Practical Steps for Managing a Micro-Manager (hint: you can’t change them)

Everyone hates it… Micro-Managers! No one ever thinks they micro-manage others, but let’s face it… we have probably all had at least one. I’ve had my share. I kid others that if not for micro-managers, corporate training, and role-playing, I might still be working rather than retired!

I remember how it feels to work for a micro-manager. You never feel adequate, you feel as though you are failing, and your work is never good enough. After awhile, those thoughts make it seem as though you are groping through a heavy fog for direction and purpose.

As much as we hate working for a micro-manager, do they actually get better results? What are the characteristics of a micro-manager? Is micro-management an innate part of our personality or is it learned (genetics versus environment) or does it even really matter? How do you deal with and, possibly, even thrive under a micro-manager? Today, I’ll try to help answer these questions and, hopefully, provide you with some practical techniques or approaches to help you develop a plan forward.

The impact of micro-management on results

There are some individuals that might argue that micro-management is necessary to achieve positive results. They might point to someone like George Patton, as an example. Patton was a strong leader, yet his approach was very directive and demanding. A leader can be demanding without micro-managing.

When micro-managers are allowed or encouraged in an organization, individuals willingly give up their own opinions and defer to the micro-manager. I remember one manufacturing site environment that was led by a classic micro-manager. This individual demanded to see every document, every report, and review every action before it became final. After a while, individuals in that organization stopped being innovative, stopped feeling that their work mattered, and essentially relinquished their job to the micro-manager.

When micro-managers are allowed to lead, these negative things happen:

  1. Other leaders stop doing their own job – Why take a chance to be second-guessed? If he/she is going to rewrite my report anyway, I’ll just let them do it.
  2. Work quality declines – The micro-manager thinks that their hand on every activity will ensure that the work gets done right. In fact, the reverse is often the case. When the experts stop spending the time to do things well (because they know the micro-manager will redo it anyway), the motivation to go the extra mile is extinguished.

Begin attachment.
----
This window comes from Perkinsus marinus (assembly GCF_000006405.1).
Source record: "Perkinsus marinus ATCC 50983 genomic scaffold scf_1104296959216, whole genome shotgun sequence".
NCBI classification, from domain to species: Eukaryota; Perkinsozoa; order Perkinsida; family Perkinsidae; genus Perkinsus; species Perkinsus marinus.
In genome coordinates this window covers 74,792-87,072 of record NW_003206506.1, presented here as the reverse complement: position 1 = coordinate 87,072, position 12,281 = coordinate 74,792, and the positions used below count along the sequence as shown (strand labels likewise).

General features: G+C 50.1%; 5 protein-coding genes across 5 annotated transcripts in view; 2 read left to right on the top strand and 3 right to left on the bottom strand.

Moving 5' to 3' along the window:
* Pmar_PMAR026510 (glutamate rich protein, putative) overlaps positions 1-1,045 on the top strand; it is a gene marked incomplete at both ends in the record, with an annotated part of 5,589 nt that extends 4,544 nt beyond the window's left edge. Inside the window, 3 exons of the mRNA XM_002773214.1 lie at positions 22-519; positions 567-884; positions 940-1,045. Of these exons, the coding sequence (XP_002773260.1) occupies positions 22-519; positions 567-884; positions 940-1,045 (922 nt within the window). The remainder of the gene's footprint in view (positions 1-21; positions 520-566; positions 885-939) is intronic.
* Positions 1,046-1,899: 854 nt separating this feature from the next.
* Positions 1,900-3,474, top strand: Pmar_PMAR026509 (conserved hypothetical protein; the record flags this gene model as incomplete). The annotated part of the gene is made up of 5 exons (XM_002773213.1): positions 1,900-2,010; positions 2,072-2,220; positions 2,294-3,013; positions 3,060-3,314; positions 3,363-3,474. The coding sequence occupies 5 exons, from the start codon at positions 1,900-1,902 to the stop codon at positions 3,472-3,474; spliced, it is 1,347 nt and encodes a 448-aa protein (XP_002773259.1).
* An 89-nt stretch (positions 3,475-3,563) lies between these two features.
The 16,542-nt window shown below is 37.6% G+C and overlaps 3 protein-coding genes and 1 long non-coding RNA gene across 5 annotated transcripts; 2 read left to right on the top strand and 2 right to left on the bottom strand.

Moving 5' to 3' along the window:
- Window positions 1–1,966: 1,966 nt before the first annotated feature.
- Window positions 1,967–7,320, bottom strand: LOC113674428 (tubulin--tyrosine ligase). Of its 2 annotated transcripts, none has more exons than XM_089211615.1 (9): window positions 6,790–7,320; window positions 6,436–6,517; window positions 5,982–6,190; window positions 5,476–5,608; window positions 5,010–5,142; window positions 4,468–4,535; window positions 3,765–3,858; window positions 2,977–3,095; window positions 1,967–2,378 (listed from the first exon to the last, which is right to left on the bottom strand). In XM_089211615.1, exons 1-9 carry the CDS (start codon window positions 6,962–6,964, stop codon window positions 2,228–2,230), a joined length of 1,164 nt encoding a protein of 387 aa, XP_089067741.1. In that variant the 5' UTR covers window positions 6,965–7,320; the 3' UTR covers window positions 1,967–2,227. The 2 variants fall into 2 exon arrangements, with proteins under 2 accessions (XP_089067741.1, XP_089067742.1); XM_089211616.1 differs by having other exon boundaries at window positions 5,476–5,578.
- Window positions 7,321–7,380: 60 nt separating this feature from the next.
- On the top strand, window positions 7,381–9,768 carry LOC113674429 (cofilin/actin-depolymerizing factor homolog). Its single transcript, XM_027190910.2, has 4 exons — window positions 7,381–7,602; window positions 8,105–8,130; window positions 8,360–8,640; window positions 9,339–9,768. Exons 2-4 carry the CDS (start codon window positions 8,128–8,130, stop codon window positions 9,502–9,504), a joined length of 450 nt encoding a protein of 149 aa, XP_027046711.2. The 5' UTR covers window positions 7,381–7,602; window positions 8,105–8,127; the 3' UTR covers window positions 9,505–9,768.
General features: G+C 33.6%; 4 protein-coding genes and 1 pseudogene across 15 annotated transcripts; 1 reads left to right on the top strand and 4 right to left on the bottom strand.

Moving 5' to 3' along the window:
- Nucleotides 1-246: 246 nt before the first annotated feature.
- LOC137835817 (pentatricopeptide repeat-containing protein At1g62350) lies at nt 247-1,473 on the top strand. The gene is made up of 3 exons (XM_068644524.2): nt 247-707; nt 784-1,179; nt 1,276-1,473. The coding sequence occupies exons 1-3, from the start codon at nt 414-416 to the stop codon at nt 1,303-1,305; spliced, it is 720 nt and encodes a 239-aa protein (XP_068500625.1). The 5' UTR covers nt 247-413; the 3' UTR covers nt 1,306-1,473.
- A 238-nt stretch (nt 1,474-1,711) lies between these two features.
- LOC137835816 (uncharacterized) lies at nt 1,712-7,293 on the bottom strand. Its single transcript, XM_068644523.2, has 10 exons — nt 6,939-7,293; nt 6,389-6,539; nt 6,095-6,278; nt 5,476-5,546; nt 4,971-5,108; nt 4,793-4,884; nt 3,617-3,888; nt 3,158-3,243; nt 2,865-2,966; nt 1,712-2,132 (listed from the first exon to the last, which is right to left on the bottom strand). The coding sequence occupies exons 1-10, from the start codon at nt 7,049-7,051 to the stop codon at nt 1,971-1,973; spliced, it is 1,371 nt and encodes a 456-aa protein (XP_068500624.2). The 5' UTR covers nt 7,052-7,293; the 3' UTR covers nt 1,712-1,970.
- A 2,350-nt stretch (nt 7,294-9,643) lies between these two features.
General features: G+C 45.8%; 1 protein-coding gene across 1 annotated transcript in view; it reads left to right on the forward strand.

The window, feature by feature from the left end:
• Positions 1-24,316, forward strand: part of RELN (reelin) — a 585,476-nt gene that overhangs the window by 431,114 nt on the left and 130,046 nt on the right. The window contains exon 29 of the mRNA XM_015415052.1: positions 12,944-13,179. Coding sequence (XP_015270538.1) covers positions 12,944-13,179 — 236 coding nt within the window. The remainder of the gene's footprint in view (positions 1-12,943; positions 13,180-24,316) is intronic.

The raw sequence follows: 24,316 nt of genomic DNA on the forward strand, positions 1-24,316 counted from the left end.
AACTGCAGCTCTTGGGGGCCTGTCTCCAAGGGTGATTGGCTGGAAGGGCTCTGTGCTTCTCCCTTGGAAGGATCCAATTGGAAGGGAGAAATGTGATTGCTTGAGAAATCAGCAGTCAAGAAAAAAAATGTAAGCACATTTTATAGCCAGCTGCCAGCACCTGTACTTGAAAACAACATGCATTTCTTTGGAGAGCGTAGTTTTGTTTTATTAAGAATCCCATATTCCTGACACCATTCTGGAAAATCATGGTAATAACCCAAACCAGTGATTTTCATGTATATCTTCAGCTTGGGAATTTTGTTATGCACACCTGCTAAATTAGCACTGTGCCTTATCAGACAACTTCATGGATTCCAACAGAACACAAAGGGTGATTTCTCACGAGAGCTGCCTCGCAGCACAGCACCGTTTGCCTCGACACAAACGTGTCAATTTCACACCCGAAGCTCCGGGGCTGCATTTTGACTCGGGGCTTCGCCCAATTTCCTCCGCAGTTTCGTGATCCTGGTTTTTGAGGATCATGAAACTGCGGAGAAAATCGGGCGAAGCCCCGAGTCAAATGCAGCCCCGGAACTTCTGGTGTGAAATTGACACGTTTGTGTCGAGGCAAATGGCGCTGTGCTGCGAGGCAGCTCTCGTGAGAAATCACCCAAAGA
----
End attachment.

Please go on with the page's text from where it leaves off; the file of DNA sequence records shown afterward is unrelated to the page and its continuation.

3. Work productivity declines – When the micro-manager has to touch everything before it goes forward, he/she becomes a gate-keeper that slows down progress. I recall having a manager like this once and his “to do or to review” pile was over 3-feet high. It took weeks to get even the most simple report off his desk!
  4. Morale is negatively impacted – Clearly, individuals that are micro-managed lose the motivation to go above and beyond. They already feel unappreciated, so the ongoing feeling of inadequacy fuels a never-ending morale decline. Then, as a result, productivity and work quality are impacted.

Characteristics of a micro-manager

Before we go any further, I need to make a statement:

“Micro-management has no place in good leadership. An effective leader influences others to be productive largely through positive relationships. A micro-manager cannot trust others, thus, cannot create the positive relationships that define a good leader.”

Let’s look a little closer at a micro-manager:

  1. A micro-manager trusts only self – Most micro-managers have an elevated opinion of their own abilities and performance. As a result, they feel that the work quality needed will be achieved only if they have their hand on the final product. So, they only trust themselves to do work to the required level.
  2. A micro-manager lacks self-confidence – Most micro-managers I have known are insecure. This manifests itself in performance over-reach for themselves and others. Thus, they feel a need to overcome their own inadequacy by criticizing (actively or passively) the abilities and work of others.
  3. A micro-manager operates from a position of fear – The insecurity of most micro-managers results in a fear that they will not be successful. Thus, they feel a need to touch everything, to oversee to an extreme, and to keep a tight rein on others they manage.
  4. A micro-manager always assumes you are keeping information from them – The insecurity and fear that drive most micro-managers results in a feeling that, when you don’t inform them of everything, they will look inadequate to others. This fear of looking bad to others drives their over-reliance on information. They also have this fear that you might outshine them in front of their own management team.
  5. A micro-manager believes that only they are capable of making critical decisions – Many micro-managers think so highly of themselves that they feel a need to have their own fingerprints on every critical activity. So, they elevate their own status by demeaning others. As a result, your own feelings of inadequacy grow over time.